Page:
Projects of the Klassik Stiftung Weimar are funded by the European Regional Development Fund (ERDF) and the Free State of Thuringia, represented by the State Chancellery of Thuringia, Department of Culture and the Arts.
Christoph Martin Wieland finally achieved his life-long dream of becoming a “poet squire” on his own estate in Ossmannstedt. When the poet purchased the Baroque ensemble of buildings and its accompanying park in 1797, very little remained of the original Baroque garden on account of the previous owner using its three sloping Ilm terraces for farming. “As rough in form as it be, even my overgrown Osmantinum is not without charm, at least for such an enraptured old lover of nature as its present owner. Perhaps it is precisely this condition, that there is so much to alter and improve, weed and plant, tear down and build, that forms an essential part of the inexhaustible interest I have in this small property,” Wieland wrote to Luise von Göchhausen on 13 June 1798. Wieland himself farmed the estate, planted a kitchen and rose garden, and regularly held social gatherings there. Wieland’s carefree garden and country life came to an abrupt end after the deaths of Sophie Brentano and his wife Anna Dorothea in Ossmannstedt. In 1803 the poet moved back to Weimar. When Wieland died in 1813, he was laid to rest alongside his wife and Sophie Brentano in the Ossmannstedt Estate Park according to his wishes.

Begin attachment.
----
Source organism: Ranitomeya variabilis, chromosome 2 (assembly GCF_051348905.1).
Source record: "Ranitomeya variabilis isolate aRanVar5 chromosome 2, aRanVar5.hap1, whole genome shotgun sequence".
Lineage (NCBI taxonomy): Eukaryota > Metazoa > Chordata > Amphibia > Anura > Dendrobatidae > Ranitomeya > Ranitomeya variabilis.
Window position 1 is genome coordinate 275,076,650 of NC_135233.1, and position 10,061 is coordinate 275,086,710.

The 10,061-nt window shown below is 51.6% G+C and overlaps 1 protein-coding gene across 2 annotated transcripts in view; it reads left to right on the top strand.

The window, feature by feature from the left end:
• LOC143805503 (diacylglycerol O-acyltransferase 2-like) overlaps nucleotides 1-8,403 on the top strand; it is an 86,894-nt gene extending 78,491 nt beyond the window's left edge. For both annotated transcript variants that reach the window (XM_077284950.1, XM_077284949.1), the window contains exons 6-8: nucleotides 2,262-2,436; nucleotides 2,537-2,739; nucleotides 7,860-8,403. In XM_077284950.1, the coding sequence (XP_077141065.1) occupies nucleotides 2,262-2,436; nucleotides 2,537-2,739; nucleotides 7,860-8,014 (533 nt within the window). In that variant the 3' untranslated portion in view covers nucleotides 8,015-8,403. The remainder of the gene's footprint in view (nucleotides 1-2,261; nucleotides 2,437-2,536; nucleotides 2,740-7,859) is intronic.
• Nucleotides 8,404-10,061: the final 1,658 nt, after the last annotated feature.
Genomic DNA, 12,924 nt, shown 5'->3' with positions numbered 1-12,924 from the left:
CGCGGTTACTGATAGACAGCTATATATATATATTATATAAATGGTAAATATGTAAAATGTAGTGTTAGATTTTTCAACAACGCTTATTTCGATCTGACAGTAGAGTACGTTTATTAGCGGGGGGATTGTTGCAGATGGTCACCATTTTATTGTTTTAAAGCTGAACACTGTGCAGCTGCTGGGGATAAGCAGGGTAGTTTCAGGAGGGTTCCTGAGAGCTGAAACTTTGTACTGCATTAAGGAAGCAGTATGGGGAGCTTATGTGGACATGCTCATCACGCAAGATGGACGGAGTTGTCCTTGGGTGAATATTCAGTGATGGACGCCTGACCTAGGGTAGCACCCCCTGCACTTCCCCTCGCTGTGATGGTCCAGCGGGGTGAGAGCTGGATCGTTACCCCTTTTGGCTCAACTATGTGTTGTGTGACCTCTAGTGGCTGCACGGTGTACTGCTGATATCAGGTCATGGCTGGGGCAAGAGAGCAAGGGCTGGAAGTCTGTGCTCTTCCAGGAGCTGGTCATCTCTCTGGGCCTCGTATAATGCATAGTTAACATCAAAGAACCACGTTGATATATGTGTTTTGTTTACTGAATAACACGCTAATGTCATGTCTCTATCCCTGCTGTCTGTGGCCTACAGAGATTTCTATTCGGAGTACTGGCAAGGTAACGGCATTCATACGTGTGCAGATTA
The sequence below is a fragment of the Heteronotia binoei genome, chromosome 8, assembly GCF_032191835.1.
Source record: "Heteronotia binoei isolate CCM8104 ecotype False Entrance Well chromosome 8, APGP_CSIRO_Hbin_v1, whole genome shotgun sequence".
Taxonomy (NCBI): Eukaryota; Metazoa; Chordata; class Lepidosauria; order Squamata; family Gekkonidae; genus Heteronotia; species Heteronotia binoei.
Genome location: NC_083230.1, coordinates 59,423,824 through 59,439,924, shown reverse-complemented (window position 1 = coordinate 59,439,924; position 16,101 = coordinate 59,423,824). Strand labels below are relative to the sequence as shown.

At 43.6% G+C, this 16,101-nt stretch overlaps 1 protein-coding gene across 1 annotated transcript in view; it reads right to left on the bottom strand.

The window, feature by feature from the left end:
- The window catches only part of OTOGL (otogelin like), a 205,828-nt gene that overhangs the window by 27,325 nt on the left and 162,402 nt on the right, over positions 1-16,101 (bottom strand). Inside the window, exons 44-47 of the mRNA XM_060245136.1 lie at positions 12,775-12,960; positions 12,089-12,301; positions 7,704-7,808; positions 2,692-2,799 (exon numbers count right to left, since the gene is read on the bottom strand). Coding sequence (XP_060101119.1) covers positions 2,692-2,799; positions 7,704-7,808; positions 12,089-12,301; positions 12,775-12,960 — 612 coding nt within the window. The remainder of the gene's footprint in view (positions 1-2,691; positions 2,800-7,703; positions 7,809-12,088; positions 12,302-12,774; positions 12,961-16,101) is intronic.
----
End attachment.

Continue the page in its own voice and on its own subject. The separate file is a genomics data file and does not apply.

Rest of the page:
In the following decades, the estate changed hands numerous times. At the end of the 1940s, the property was divided into parcels in accordance with the East German agrarian reform measure. The enclosure wall was torn down and the estate house was converted into a school. Throughout the park, one can still discern the terracing of the former late Baroque park. An especially charming feature is the fountain house opposite the poet’s residence with its Baroque grotto. A dolphin-shaped water spout is integrated in the grotto which fills an elaborate water basin.